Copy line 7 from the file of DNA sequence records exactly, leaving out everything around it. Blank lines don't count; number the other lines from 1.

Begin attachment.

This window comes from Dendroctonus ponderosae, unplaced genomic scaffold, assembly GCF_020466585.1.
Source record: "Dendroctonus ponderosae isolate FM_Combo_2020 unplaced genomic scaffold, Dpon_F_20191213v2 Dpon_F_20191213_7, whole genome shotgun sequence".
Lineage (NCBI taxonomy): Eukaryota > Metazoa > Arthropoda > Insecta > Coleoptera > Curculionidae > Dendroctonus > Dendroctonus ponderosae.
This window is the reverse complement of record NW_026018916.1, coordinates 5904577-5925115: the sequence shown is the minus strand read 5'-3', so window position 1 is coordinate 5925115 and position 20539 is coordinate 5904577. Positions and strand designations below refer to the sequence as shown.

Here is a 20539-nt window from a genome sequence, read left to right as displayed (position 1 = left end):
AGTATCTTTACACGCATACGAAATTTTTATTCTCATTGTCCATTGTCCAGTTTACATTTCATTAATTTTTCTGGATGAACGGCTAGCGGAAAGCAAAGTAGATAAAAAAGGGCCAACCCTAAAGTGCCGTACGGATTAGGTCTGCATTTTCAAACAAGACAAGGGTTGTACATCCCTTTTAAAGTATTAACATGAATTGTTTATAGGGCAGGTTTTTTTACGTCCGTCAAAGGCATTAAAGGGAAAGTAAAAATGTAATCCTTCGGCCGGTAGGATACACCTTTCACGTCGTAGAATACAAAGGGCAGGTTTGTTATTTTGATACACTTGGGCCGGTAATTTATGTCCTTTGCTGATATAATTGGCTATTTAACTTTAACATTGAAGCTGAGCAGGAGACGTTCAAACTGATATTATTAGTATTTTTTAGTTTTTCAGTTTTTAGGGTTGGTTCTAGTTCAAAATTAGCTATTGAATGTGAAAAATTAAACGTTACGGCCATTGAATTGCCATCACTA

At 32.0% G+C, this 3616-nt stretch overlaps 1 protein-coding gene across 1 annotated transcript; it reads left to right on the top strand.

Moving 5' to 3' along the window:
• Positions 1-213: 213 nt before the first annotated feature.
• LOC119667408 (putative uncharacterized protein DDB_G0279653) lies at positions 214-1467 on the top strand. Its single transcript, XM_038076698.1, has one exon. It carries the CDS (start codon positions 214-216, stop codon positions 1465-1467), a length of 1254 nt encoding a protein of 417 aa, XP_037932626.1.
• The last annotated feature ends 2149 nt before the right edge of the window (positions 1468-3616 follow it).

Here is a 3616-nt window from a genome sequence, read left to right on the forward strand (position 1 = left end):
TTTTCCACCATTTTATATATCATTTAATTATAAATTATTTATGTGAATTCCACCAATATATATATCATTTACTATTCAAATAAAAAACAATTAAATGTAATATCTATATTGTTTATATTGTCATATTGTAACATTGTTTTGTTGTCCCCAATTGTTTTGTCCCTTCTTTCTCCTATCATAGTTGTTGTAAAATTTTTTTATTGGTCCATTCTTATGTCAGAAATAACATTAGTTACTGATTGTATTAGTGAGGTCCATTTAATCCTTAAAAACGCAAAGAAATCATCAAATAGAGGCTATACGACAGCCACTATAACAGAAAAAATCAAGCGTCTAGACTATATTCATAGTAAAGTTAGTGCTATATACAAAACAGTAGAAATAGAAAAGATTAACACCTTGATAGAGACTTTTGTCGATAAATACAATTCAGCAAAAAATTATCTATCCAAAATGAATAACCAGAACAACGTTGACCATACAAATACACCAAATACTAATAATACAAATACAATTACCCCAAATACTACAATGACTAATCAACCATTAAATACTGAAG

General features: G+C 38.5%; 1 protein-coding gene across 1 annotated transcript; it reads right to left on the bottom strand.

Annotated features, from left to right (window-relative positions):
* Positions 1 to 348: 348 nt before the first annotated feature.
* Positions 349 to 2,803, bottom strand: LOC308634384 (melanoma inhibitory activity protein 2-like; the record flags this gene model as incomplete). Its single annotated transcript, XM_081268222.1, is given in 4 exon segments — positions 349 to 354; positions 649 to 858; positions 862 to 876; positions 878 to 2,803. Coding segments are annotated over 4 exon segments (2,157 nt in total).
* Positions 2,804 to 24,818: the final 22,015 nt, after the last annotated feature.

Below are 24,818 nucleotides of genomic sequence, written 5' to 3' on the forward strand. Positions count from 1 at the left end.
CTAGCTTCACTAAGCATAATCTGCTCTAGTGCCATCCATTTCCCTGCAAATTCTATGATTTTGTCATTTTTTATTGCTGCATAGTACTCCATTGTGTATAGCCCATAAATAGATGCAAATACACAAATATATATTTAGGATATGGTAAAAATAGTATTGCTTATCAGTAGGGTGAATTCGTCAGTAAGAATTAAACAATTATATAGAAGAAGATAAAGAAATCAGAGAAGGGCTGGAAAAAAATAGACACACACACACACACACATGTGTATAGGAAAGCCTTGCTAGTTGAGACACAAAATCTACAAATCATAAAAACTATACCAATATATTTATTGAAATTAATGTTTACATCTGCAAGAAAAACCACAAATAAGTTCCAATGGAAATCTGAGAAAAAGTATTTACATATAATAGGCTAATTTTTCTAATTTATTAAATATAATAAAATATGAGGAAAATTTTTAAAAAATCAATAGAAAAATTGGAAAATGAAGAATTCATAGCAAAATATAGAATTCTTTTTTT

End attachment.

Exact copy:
At 32.0% G+C, this 3616-nt stretch overlaps 1 protein-coding gene across 1 annotated transcript; it reads left to right on the top strand.